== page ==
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Re: NJ State Supreme Court rules in favor of self-defense
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good news

Posted on: 2008/6/11 23:56
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Re: NJ State Supreme Court rules in favor of self-defense
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No, it doesn't go without saying in the Peoples Republic of New Jersey.

Posted on: 2008/6/10 21:30
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Re: NJ State Supreme Court rules in favor of self-defense
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is it just me, or is this one of those laws where you say "well duh, doesn't that go without saying?"

Posted on: 2008/6/10 19:21
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NJ State Supreme Court rules in favor of self-defense
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http://www.nj.com/news/ledger/jersey/ ... 13072640175250.xml&coll=1



Reckless manslaughter conviction tossed out

Tuesday, June 10, 2008
BY TOM HESTER

Star-Ledger Staff

The state Supreme Court ruled yesterday that a defendant who has a valid claim of self-defense cannot be convicted of reckless manslaughter for killing an attacker.

Ruling in the case of a Jersey City man sentenced to 15 years for a fatal stabbing, the court said the judge in the case wrongly told the jury that self-defense did not apply to the reckless manslaughter charge.

The 6-0 decision granting a new trial said state law makes clear that "a person who kills in the honest and reasonable belief that the protection of his own life requires the use of deadly force does not kill recklessly."

The case stems from an incident in Jersey City' Greenville neighborhood in 2003 when Wilberto Rodriguez, 41, fatally stabbed Anthony Hobbs, 23, of Jersey City with a small pocket knife after he was threatened and physically assaulted by Hobbs.

According to the court, Rodriguez was in the W.L. Mini-Market attempting to sell car radios to people in the store, when Hobbs, a store customer, asked about the price. Words were exchanged, and Hobbs threatened Rodriguez and said he would be waiting for him outside. Minutes later, Hobbs re-entered the store and attacked Rodriguez. Rodriguez responded by stabbing Hobbs in the heart. He died shortly after.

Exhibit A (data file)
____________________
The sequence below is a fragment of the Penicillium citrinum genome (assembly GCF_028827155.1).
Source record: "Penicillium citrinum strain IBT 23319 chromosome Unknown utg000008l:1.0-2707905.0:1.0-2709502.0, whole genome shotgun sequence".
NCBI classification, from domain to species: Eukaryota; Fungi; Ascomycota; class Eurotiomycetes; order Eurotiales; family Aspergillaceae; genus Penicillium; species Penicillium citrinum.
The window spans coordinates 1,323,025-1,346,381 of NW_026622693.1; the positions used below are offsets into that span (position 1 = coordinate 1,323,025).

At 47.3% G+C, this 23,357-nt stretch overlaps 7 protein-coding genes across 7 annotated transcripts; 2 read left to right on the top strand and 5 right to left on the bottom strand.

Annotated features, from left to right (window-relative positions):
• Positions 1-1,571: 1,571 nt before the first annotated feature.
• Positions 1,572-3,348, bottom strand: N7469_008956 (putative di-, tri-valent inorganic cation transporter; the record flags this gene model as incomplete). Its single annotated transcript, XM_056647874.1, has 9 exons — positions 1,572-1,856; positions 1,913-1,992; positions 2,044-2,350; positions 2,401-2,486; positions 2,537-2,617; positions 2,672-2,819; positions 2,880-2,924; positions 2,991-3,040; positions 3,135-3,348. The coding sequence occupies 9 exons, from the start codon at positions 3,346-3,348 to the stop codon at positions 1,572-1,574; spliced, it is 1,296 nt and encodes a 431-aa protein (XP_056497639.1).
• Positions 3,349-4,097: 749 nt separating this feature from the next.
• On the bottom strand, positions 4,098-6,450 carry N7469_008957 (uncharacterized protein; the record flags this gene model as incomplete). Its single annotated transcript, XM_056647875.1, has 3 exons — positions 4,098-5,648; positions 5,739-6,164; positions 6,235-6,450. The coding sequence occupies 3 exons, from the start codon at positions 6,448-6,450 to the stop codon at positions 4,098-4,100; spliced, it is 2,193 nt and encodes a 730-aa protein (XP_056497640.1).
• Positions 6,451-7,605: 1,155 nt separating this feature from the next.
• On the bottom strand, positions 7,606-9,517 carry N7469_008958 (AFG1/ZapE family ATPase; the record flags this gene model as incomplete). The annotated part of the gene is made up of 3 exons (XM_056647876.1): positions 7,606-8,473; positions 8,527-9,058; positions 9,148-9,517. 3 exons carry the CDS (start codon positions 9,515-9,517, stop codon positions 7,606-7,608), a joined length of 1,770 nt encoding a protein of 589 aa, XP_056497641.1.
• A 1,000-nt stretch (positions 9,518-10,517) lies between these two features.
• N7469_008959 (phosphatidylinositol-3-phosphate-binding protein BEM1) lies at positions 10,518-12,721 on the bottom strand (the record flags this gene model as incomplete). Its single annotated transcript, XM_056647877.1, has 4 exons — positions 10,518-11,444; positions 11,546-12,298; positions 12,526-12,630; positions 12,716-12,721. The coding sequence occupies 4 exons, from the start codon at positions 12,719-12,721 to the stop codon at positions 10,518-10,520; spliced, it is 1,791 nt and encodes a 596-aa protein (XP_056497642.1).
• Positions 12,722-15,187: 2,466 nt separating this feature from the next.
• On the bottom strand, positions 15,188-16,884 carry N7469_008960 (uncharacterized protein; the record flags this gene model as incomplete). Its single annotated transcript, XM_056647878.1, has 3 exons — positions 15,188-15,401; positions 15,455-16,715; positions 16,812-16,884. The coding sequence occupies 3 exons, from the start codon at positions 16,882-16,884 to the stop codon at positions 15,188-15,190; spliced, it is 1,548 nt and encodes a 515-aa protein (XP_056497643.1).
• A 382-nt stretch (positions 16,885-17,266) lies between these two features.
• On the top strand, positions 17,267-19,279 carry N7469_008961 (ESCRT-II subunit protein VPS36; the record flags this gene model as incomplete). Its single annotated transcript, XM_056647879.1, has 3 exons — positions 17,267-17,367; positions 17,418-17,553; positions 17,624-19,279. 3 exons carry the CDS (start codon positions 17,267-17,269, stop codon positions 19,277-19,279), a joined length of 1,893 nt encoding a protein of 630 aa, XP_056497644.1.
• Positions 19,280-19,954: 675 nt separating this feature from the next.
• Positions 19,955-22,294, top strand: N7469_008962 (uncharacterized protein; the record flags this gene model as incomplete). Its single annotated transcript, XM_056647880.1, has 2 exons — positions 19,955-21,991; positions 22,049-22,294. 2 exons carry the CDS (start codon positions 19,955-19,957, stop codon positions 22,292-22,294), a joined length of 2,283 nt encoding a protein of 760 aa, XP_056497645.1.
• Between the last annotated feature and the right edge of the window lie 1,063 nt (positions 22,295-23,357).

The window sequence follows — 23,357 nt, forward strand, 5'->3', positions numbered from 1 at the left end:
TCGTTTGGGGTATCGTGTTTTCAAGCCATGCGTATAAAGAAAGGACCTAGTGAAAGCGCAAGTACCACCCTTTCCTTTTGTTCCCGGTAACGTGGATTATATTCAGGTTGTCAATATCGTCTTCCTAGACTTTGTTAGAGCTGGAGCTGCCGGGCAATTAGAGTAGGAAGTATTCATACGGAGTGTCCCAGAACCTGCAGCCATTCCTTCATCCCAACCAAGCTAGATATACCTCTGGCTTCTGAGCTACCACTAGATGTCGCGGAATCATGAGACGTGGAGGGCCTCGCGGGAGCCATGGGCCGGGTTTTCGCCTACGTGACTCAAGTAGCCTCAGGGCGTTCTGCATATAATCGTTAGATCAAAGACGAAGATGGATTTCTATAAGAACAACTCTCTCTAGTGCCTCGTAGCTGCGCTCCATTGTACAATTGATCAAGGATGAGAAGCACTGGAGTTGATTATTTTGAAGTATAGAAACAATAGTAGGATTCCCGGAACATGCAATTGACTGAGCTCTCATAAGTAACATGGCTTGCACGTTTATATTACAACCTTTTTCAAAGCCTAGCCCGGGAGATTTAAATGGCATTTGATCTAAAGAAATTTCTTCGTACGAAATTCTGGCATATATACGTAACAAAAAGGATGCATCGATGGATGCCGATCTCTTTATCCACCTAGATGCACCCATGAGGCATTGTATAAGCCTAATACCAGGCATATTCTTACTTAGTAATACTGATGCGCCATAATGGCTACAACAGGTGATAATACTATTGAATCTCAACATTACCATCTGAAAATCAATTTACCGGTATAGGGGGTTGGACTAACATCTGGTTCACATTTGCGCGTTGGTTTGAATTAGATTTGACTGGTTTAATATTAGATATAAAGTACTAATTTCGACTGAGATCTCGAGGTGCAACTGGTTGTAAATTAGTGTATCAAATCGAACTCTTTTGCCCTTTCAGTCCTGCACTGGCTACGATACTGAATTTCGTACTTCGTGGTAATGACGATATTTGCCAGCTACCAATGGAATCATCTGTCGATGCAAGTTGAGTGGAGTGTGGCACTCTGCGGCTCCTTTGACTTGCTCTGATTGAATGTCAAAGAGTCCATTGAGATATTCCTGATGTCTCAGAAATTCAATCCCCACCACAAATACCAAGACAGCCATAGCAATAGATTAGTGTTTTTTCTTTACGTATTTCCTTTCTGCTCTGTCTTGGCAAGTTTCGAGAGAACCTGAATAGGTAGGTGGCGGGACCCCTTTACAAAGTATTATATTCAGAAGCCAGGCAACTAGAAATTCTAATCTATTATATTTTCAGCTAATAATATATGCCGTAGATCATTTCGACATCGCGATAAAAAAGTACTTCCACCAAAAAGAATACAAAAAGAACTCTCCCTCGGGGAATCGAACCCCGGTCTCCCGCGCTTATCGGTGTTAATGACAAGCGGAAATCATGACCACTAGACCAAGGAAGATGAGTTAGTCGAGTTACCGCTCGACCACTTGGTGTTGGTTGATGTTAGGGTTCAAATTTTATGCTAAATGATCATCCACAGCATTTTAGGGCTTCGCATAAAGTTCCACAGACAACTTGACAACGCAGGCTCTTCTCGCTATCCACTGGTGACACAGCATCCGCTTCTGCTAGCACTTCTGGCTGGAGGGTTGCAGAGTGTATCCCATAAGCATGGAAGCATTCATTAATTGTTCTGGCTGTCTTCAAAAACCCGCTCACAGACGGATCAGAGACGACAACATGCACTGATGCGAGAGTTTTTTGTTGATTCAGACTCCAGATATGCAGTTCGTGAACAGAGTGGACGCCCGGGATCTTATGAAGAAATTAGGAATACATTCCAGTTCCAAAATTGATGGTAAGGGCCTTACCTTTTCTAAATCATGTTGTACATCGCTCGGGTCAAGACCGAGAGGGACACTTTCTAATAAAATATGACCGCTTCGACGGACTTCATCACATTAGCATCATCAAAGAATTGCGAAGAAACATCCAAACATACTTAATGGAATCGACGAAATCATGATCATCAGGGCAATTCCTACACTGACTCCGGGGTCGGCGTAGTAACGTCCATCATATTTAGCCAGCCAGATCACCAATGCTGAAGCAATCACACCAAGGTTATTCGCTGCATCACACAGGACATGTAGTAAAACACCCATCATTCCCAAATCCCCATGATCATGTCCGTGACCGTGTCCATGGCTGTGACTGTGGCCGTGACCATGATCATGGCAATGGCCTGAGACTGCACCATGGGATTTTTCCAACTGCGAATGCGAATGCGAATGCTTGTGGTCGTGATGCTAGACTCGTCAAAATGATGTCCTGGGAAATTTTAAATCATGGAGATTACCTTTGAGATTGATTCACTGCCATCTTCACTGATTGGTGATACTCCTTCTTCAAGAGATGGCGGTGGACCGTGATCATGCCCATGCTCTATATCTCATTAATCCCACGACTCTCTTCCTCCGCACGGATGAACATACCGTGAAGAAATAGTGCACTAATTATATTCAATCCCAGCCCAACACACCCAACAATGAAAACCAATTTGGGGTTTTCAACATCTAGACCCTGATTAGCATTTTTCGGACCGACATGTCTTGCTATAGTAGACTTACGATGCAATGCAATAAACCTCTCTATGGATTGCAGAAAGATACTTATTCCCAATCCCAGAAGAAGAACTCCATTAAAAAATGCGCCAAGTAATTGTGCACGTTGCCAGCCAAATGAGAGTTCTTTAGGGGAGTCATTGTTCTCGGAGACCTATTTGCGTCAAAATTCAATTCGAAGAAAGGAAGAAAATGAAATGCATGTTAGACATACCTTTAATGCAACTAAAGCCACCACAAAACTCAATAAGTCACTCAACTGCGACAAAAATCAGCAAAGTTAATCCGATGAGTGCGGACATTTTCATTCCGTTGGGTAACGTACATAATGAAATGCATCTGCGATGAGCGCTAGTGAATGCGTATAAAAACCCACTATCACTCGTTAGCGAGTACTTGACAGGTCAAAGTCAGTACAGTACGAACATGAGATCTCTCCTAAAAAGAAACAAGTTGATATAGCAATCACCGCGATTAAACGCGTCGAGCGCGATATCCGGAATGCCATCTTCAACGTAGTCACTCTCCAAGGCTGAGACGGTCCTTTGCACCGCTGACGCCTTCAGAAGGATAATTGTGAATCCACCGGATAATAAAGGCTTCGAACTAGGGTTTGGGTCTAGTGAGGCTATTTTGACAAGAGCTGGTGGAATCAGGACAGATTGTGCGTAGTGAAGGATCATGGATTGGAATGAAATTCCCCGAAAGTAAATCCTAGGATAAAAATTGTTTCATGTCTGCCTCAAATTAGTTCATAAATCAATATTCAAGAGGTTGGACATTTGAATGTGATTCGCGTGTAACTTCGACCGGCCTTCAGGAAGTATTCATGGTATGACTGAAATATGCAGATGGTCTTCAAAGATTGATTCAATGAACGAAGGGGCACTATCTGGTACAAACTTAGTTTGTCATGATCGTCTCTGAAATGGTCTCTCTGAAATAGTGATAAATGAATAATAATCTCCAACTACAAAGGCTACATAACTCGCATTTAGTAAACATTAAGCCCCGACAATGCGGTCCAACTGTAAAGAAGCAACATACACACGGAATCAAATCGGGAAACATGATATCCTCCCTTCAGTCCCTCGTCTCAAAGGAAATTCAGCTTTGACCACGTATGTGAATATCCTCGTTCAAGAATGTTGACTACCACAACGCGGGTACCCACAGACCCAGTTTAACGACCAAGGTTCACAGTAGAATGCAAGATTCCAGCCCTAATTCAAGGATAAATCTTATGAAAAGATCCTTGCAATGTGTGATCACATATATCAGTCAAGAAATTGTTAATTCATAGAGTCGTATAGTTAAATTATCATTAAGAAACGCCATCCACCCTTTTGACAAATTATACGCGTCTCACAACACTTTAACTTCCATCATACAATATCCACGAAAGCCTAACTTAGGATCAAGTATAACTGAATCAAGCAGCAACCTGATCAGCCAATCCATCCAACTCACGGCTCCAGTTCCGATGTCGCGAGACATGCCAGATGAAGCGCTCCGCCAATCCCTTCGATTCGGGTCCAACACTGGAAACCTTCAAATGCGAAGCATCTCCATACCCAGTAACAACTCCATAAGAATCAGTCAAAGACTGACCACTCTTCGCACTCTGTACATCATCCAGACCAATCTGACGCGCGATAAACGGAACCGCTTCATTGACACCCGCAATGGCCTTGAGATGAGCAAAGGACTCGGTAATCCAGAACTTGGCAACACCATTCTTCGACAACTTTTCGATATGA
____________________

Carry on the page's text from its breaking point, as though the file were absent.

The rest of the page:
Rodriguez said he acted in self-defense. At Rodriguez's 2004 trial in Jersey City, Superior Court Judge Kevin G. Callahan's instructions to the jury about the self-defense claim "were, at best, confusing," the high court said yesterday.

The judge told the jurors to weigh Rodriguez's self-defense claim when deliberating whether to convict him of murder, aggravated manslaughter or manslaughter -- but not when considering the charge of reckless manslaughter.

The jury acquitted him of the more serious charges but found him guilty of the reckless manslaughter count, and he was sentenced as a repeat offender to 15 years in prison.
Yesterday's decision, written by Justice Barry T. Albin, cited an earlier case in which the Supreme Court found that the Legislature's intent "was that self-defense based on a reasonable belief in the need for deadly force would constitute justification -- a complete defense -- to the charge of reckless manslaughter."

The court sent the case back to Superior Court for a new trial on the reckless manslaughter and related weapons charges.

Assistant Deputy Public Defender Michael B. Jones, who represented Rodriguez in the appeal, said his office believes there are other cases in which defendants were convicted of reckless manslaughter because a jury was not permitted to consider a self-defense argument. Jones said the Public Defender's office will look for those cases and review them.

Hudson County Assistant Prosecutor Lisa M. DeMartini argued the appeal for the prosecution.

Tom Hester may be reached at thester@starledger.com or at (609) 292-0557.

Posted on: 2008/6/10 18:17
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